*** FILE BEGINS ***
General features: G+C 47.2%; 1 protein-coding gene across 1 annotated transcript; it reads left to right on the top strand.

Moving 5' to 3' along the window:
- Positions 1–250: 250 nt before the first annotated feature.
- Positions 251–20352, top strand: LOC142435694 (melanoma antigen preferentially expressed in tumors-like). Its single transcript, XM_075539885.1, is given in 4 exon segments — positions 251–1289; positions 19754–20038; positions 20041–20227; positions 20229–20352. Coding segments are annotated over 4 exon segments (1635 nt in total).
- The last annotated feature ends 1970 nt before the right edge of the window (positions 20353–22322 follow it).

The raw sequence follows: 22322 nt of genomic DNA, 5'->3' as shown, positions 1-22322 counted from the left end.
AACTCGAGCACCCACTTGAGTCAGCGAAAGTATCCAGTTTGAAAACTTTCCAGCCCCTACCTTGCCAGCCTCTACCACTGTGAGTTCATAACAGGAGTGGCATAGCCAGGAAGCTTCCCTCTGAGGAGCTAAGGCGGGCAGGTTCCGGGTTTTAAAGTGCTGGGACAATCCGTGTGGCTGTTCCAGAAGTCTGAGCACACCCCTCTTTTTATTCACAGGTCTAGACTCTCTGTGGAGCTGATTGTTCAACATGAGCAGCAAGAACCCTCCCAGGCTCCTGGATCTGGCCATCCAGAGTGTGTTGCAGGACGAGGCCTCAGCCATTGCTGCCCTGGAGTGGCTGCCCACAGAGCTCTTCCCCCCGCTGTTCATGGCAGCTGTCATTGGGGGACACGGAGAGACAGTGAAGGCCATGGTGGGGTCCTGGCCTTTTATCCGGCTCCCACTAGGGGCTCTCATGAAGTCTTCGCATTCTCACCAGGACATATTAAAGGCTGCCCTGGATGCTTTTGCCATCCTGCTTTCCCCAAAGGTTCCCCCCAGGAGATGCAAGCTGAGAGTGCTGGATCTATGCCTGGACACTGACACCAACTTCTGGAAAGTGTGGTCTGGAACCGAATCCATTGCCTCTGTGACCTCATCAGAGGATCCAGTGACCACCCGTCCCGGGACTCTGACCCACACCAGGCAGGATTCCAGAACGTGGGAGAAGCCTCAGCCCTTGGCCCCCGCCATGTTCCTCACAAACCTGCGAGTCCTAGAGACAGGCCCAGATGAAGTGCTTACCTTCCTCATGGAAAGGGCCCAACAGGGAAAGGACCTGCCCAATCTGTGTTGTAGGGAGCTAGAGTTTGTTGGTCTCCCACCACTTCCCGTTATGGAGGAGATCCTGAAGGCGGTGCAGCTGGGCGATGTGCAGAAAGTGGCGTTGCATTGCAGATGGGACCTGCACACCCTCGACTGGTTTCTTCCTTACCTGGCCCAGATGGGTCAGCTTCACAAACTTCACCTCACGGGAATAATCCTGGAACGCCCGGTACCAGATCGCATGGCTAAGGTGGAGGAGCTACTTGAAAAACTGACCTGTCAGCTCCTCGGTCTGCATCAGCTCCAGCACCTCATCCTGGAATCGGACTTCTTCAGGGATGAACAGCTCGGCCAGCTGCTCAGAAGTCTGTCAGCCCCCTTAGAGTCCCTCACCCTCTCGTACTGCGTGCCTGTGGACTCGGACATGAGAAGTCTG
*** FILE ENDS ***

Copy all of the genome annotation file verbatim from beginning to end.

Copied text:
General features: G+C 47.2%; 1 protein-coding gene across 1 annotated transcript; it reads left to right on the top strand.

Moving 5' to 3' along the window:
- Positions 1–250: 250 nt before the first annotated feature.
- Positions 251–20352, top strand: LOC142435694 (melanoma antigen preferentially expressed in tumors-like). Its single transcript, XM_075539885.1, is given in 4 exon segments — positions 251–1289; positions 19754–20038; positions 20041–20227; positions 20229–20352. Coding segments are annotated over 4 exon segments (1635 nt in total).
- The last annotated feature ends 1970 nt before the right edge of the window (positions 20353–22322 follow it).

The raw sequence follows: 22322 nt of genomic DNA, 5'->3' as shown, positions 1-22322 counted from the left end.
AACTCGAGCACCCACTTGAGTCAGCGAAAGTATCCAGTTTGAAAACTTTCCAGCCCCTACCTTGCCAGCCTCTACCACTGTGAGTTCATAACAGGAGTGGCATAGCCAGGAAGCTTCCCTCTGAGGAGCTAAGGCGGGCAGGTTCCGGGTTTTAAAGTGCTGGGACAATCCGTGTGGCTGTTCCAGAAGTCTGAGCACACCCCTCTTTTTATTCACAGGTCTAGACTCTCTGTGGAGCTGATTGTTCAACATGAGCAGCAAGAACCCTCCCAGGCTCCTGGATCTGGCCATCCAGAGTGTGTTGCAGGACGAGGCCTCAGCCATTGCTGCCCTGGAGTGGCTGCCCACAGAGCTCTTCCCCCCGCTGTTCATGGCAGCTGTCATTGGGGGACACGGAGAGACAGTGAAGGCCATGGTGGGGTCCTGGCCTTTTATCCGGCTCCCACTAGGGGCTCTCATGAAGTCTTCGCATTCTCACCAGGACATATTAAAGGCTGCCCTGGATGCTTTTGCCATCCTGCTTTCCCCAAAGGTTCCCCCCAGGAGATGCAAGCTGAGAGTGCTGGATCTATGCCTGGACACTGACACCAACTTCTGGAAAGTGTGGTCTGGAACCGAATCCATTGCCTCTGTGACCTCATCAGAGGATCCAGTGACCACCCGTCCCGGGACTCTGACCCACACCAGGCAGGATTCCAGAACGTGGGAGAAGCCTCAGCCCTTGGCCCCCGCCATGTTCCTCACAAACCTGCGAGTCCTAGAGACAGGCCCAGATGAAGTGCTTACCTTCCTCATGGAAAGGGCCCAACAGGGAAAGGACCTGCCCAATCTGTGTTGTAGGGAGCTAGAGTTTGTTGGTCTCCCACCACTTCCCGTTATGGAGGAGATCCTGAAGGCGGTGCAGCTGGGCGATGTGCAGAAAGTGGCGTTGCATTGCAGATGGGACCTGCACACCCTCGACTGGTTTCTTCCTTACCTGGCCCAGATGGGTCAGCTTCACAAACTTCACCTCACGGGAATAATCCTGGAACGCCCGGTACCAGATCGCATGGCTAAGGTGGAGGAGCTACTTGAAAAACTGACCTGTCAGCTCCTCGGTCTGCATCAGCTCCAGCACCTCATCCTGGAATCGGACTTCTTCAGGGATGAACAGCTCGGCCAGCTGCTCAGAAGTCTGTCAGCCCCCTTAGAGTCCCTCACCCTCTCGTACTGCGTGCCTGTGGACTCGGACATGAGAAGTCTG